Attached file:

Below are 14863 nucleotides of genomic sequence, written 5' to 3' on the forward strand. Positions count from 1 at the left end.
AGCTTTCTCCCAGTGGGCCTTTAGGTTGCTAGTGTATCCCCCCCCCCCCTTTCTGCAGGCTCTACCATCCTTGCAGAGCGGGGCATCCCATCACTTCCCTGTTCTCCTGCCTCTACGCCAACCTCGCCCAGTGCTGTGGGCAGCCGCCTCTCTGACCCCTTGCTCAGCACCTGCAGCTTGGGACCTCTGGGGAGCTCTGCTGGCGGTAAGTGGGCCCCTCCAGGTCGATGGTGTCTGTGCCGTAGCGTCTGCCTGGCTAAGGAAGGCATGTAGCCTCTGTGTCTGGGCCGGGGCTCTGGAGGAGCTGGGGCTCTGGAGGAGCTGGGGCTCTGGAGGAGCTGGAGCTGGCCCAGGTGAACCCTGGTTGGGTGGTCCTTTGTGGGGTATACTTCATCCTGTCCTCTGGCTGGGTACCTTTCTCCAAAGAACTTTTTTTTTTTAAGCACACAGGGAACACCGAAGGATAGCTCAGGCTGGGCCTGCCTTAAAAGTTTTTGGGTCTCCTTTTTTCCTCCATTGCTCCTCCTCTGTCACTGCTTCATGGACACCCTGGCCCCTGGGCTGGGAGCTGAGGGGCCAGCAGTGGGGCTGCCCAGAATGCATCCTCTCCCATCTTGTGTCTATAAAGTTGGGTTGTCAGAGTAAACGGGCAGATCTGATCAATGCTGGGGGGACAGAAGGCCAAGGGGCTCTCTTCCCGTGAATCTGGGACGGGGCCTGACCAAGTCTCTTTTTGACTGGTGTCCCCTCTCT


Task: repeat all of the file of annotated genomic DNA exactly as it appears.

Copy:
Below are 14863 nucleotides of genomic sequence, written 5' to 3' on the forward strand. Positions count from 1 at the left end.
AGCTTTCTCCCAGTGGGCCTTTAGGTTGCTAGTGTATCCCCCCCCCCCCTTTCTGCAGGCTCTACCATCCTTGCAGAGCGGGGCATCCCATCACTTCCCTGTTCTCCTGCCTCTACGCCAACCTCGCCCAGTGCTGTGGGCAGCCGCCTCTCTGACCCCTTGCTCAGCACCTGCAGCTTGGGACCTCTGGGGAGCTCTGCTGGCGGTAAGTGGGCCCCTCCAGGTCGATGGTGTCTGTGCCGTAGCGTCTGCCTGGCTAAGGAAGGCATGTAGCCTCTGTGTCTGGGCCGGGGCTCTGGAGGAGCTGGGGCTCTGGAGGAGCTGGGGCTCTGGAGGAGCTGGAGCTGGCCCAGGTGAACCCTGGTTGGGTGGTCCTTTGTGGGGTATACTTCATCCTGTCCTCTGGCTGGGTACCTTTCTCCAAAGAACTTTTTTTTTTTAAGCACACAGGGAACACCGAAGGATAGCTCAGGCTGGGCCTGCCTTAAAAGTTTTTGGGTCTCCTTTTTTCCTCCATTGCTCCTCCTCTGTCACTGCTTCATGGACACCCTGGCCCCTGGGCTGGGAGCTGAGGGGCCAGCAGTGGGGCTGCCCAGAATGCATCCTCTCCCATCTTGTGTCTATAAAGTTGGGTTGTCAGAGTAAACGGGCAGATCTGATCAATGCTGGGGGGACAGAAGGCCAAGGGGCTCTCTTCCCGTGAATCTGGGACGGGGCCTGACCAAGTCTCTTTTTGACTGGTGTCCCCTCTCT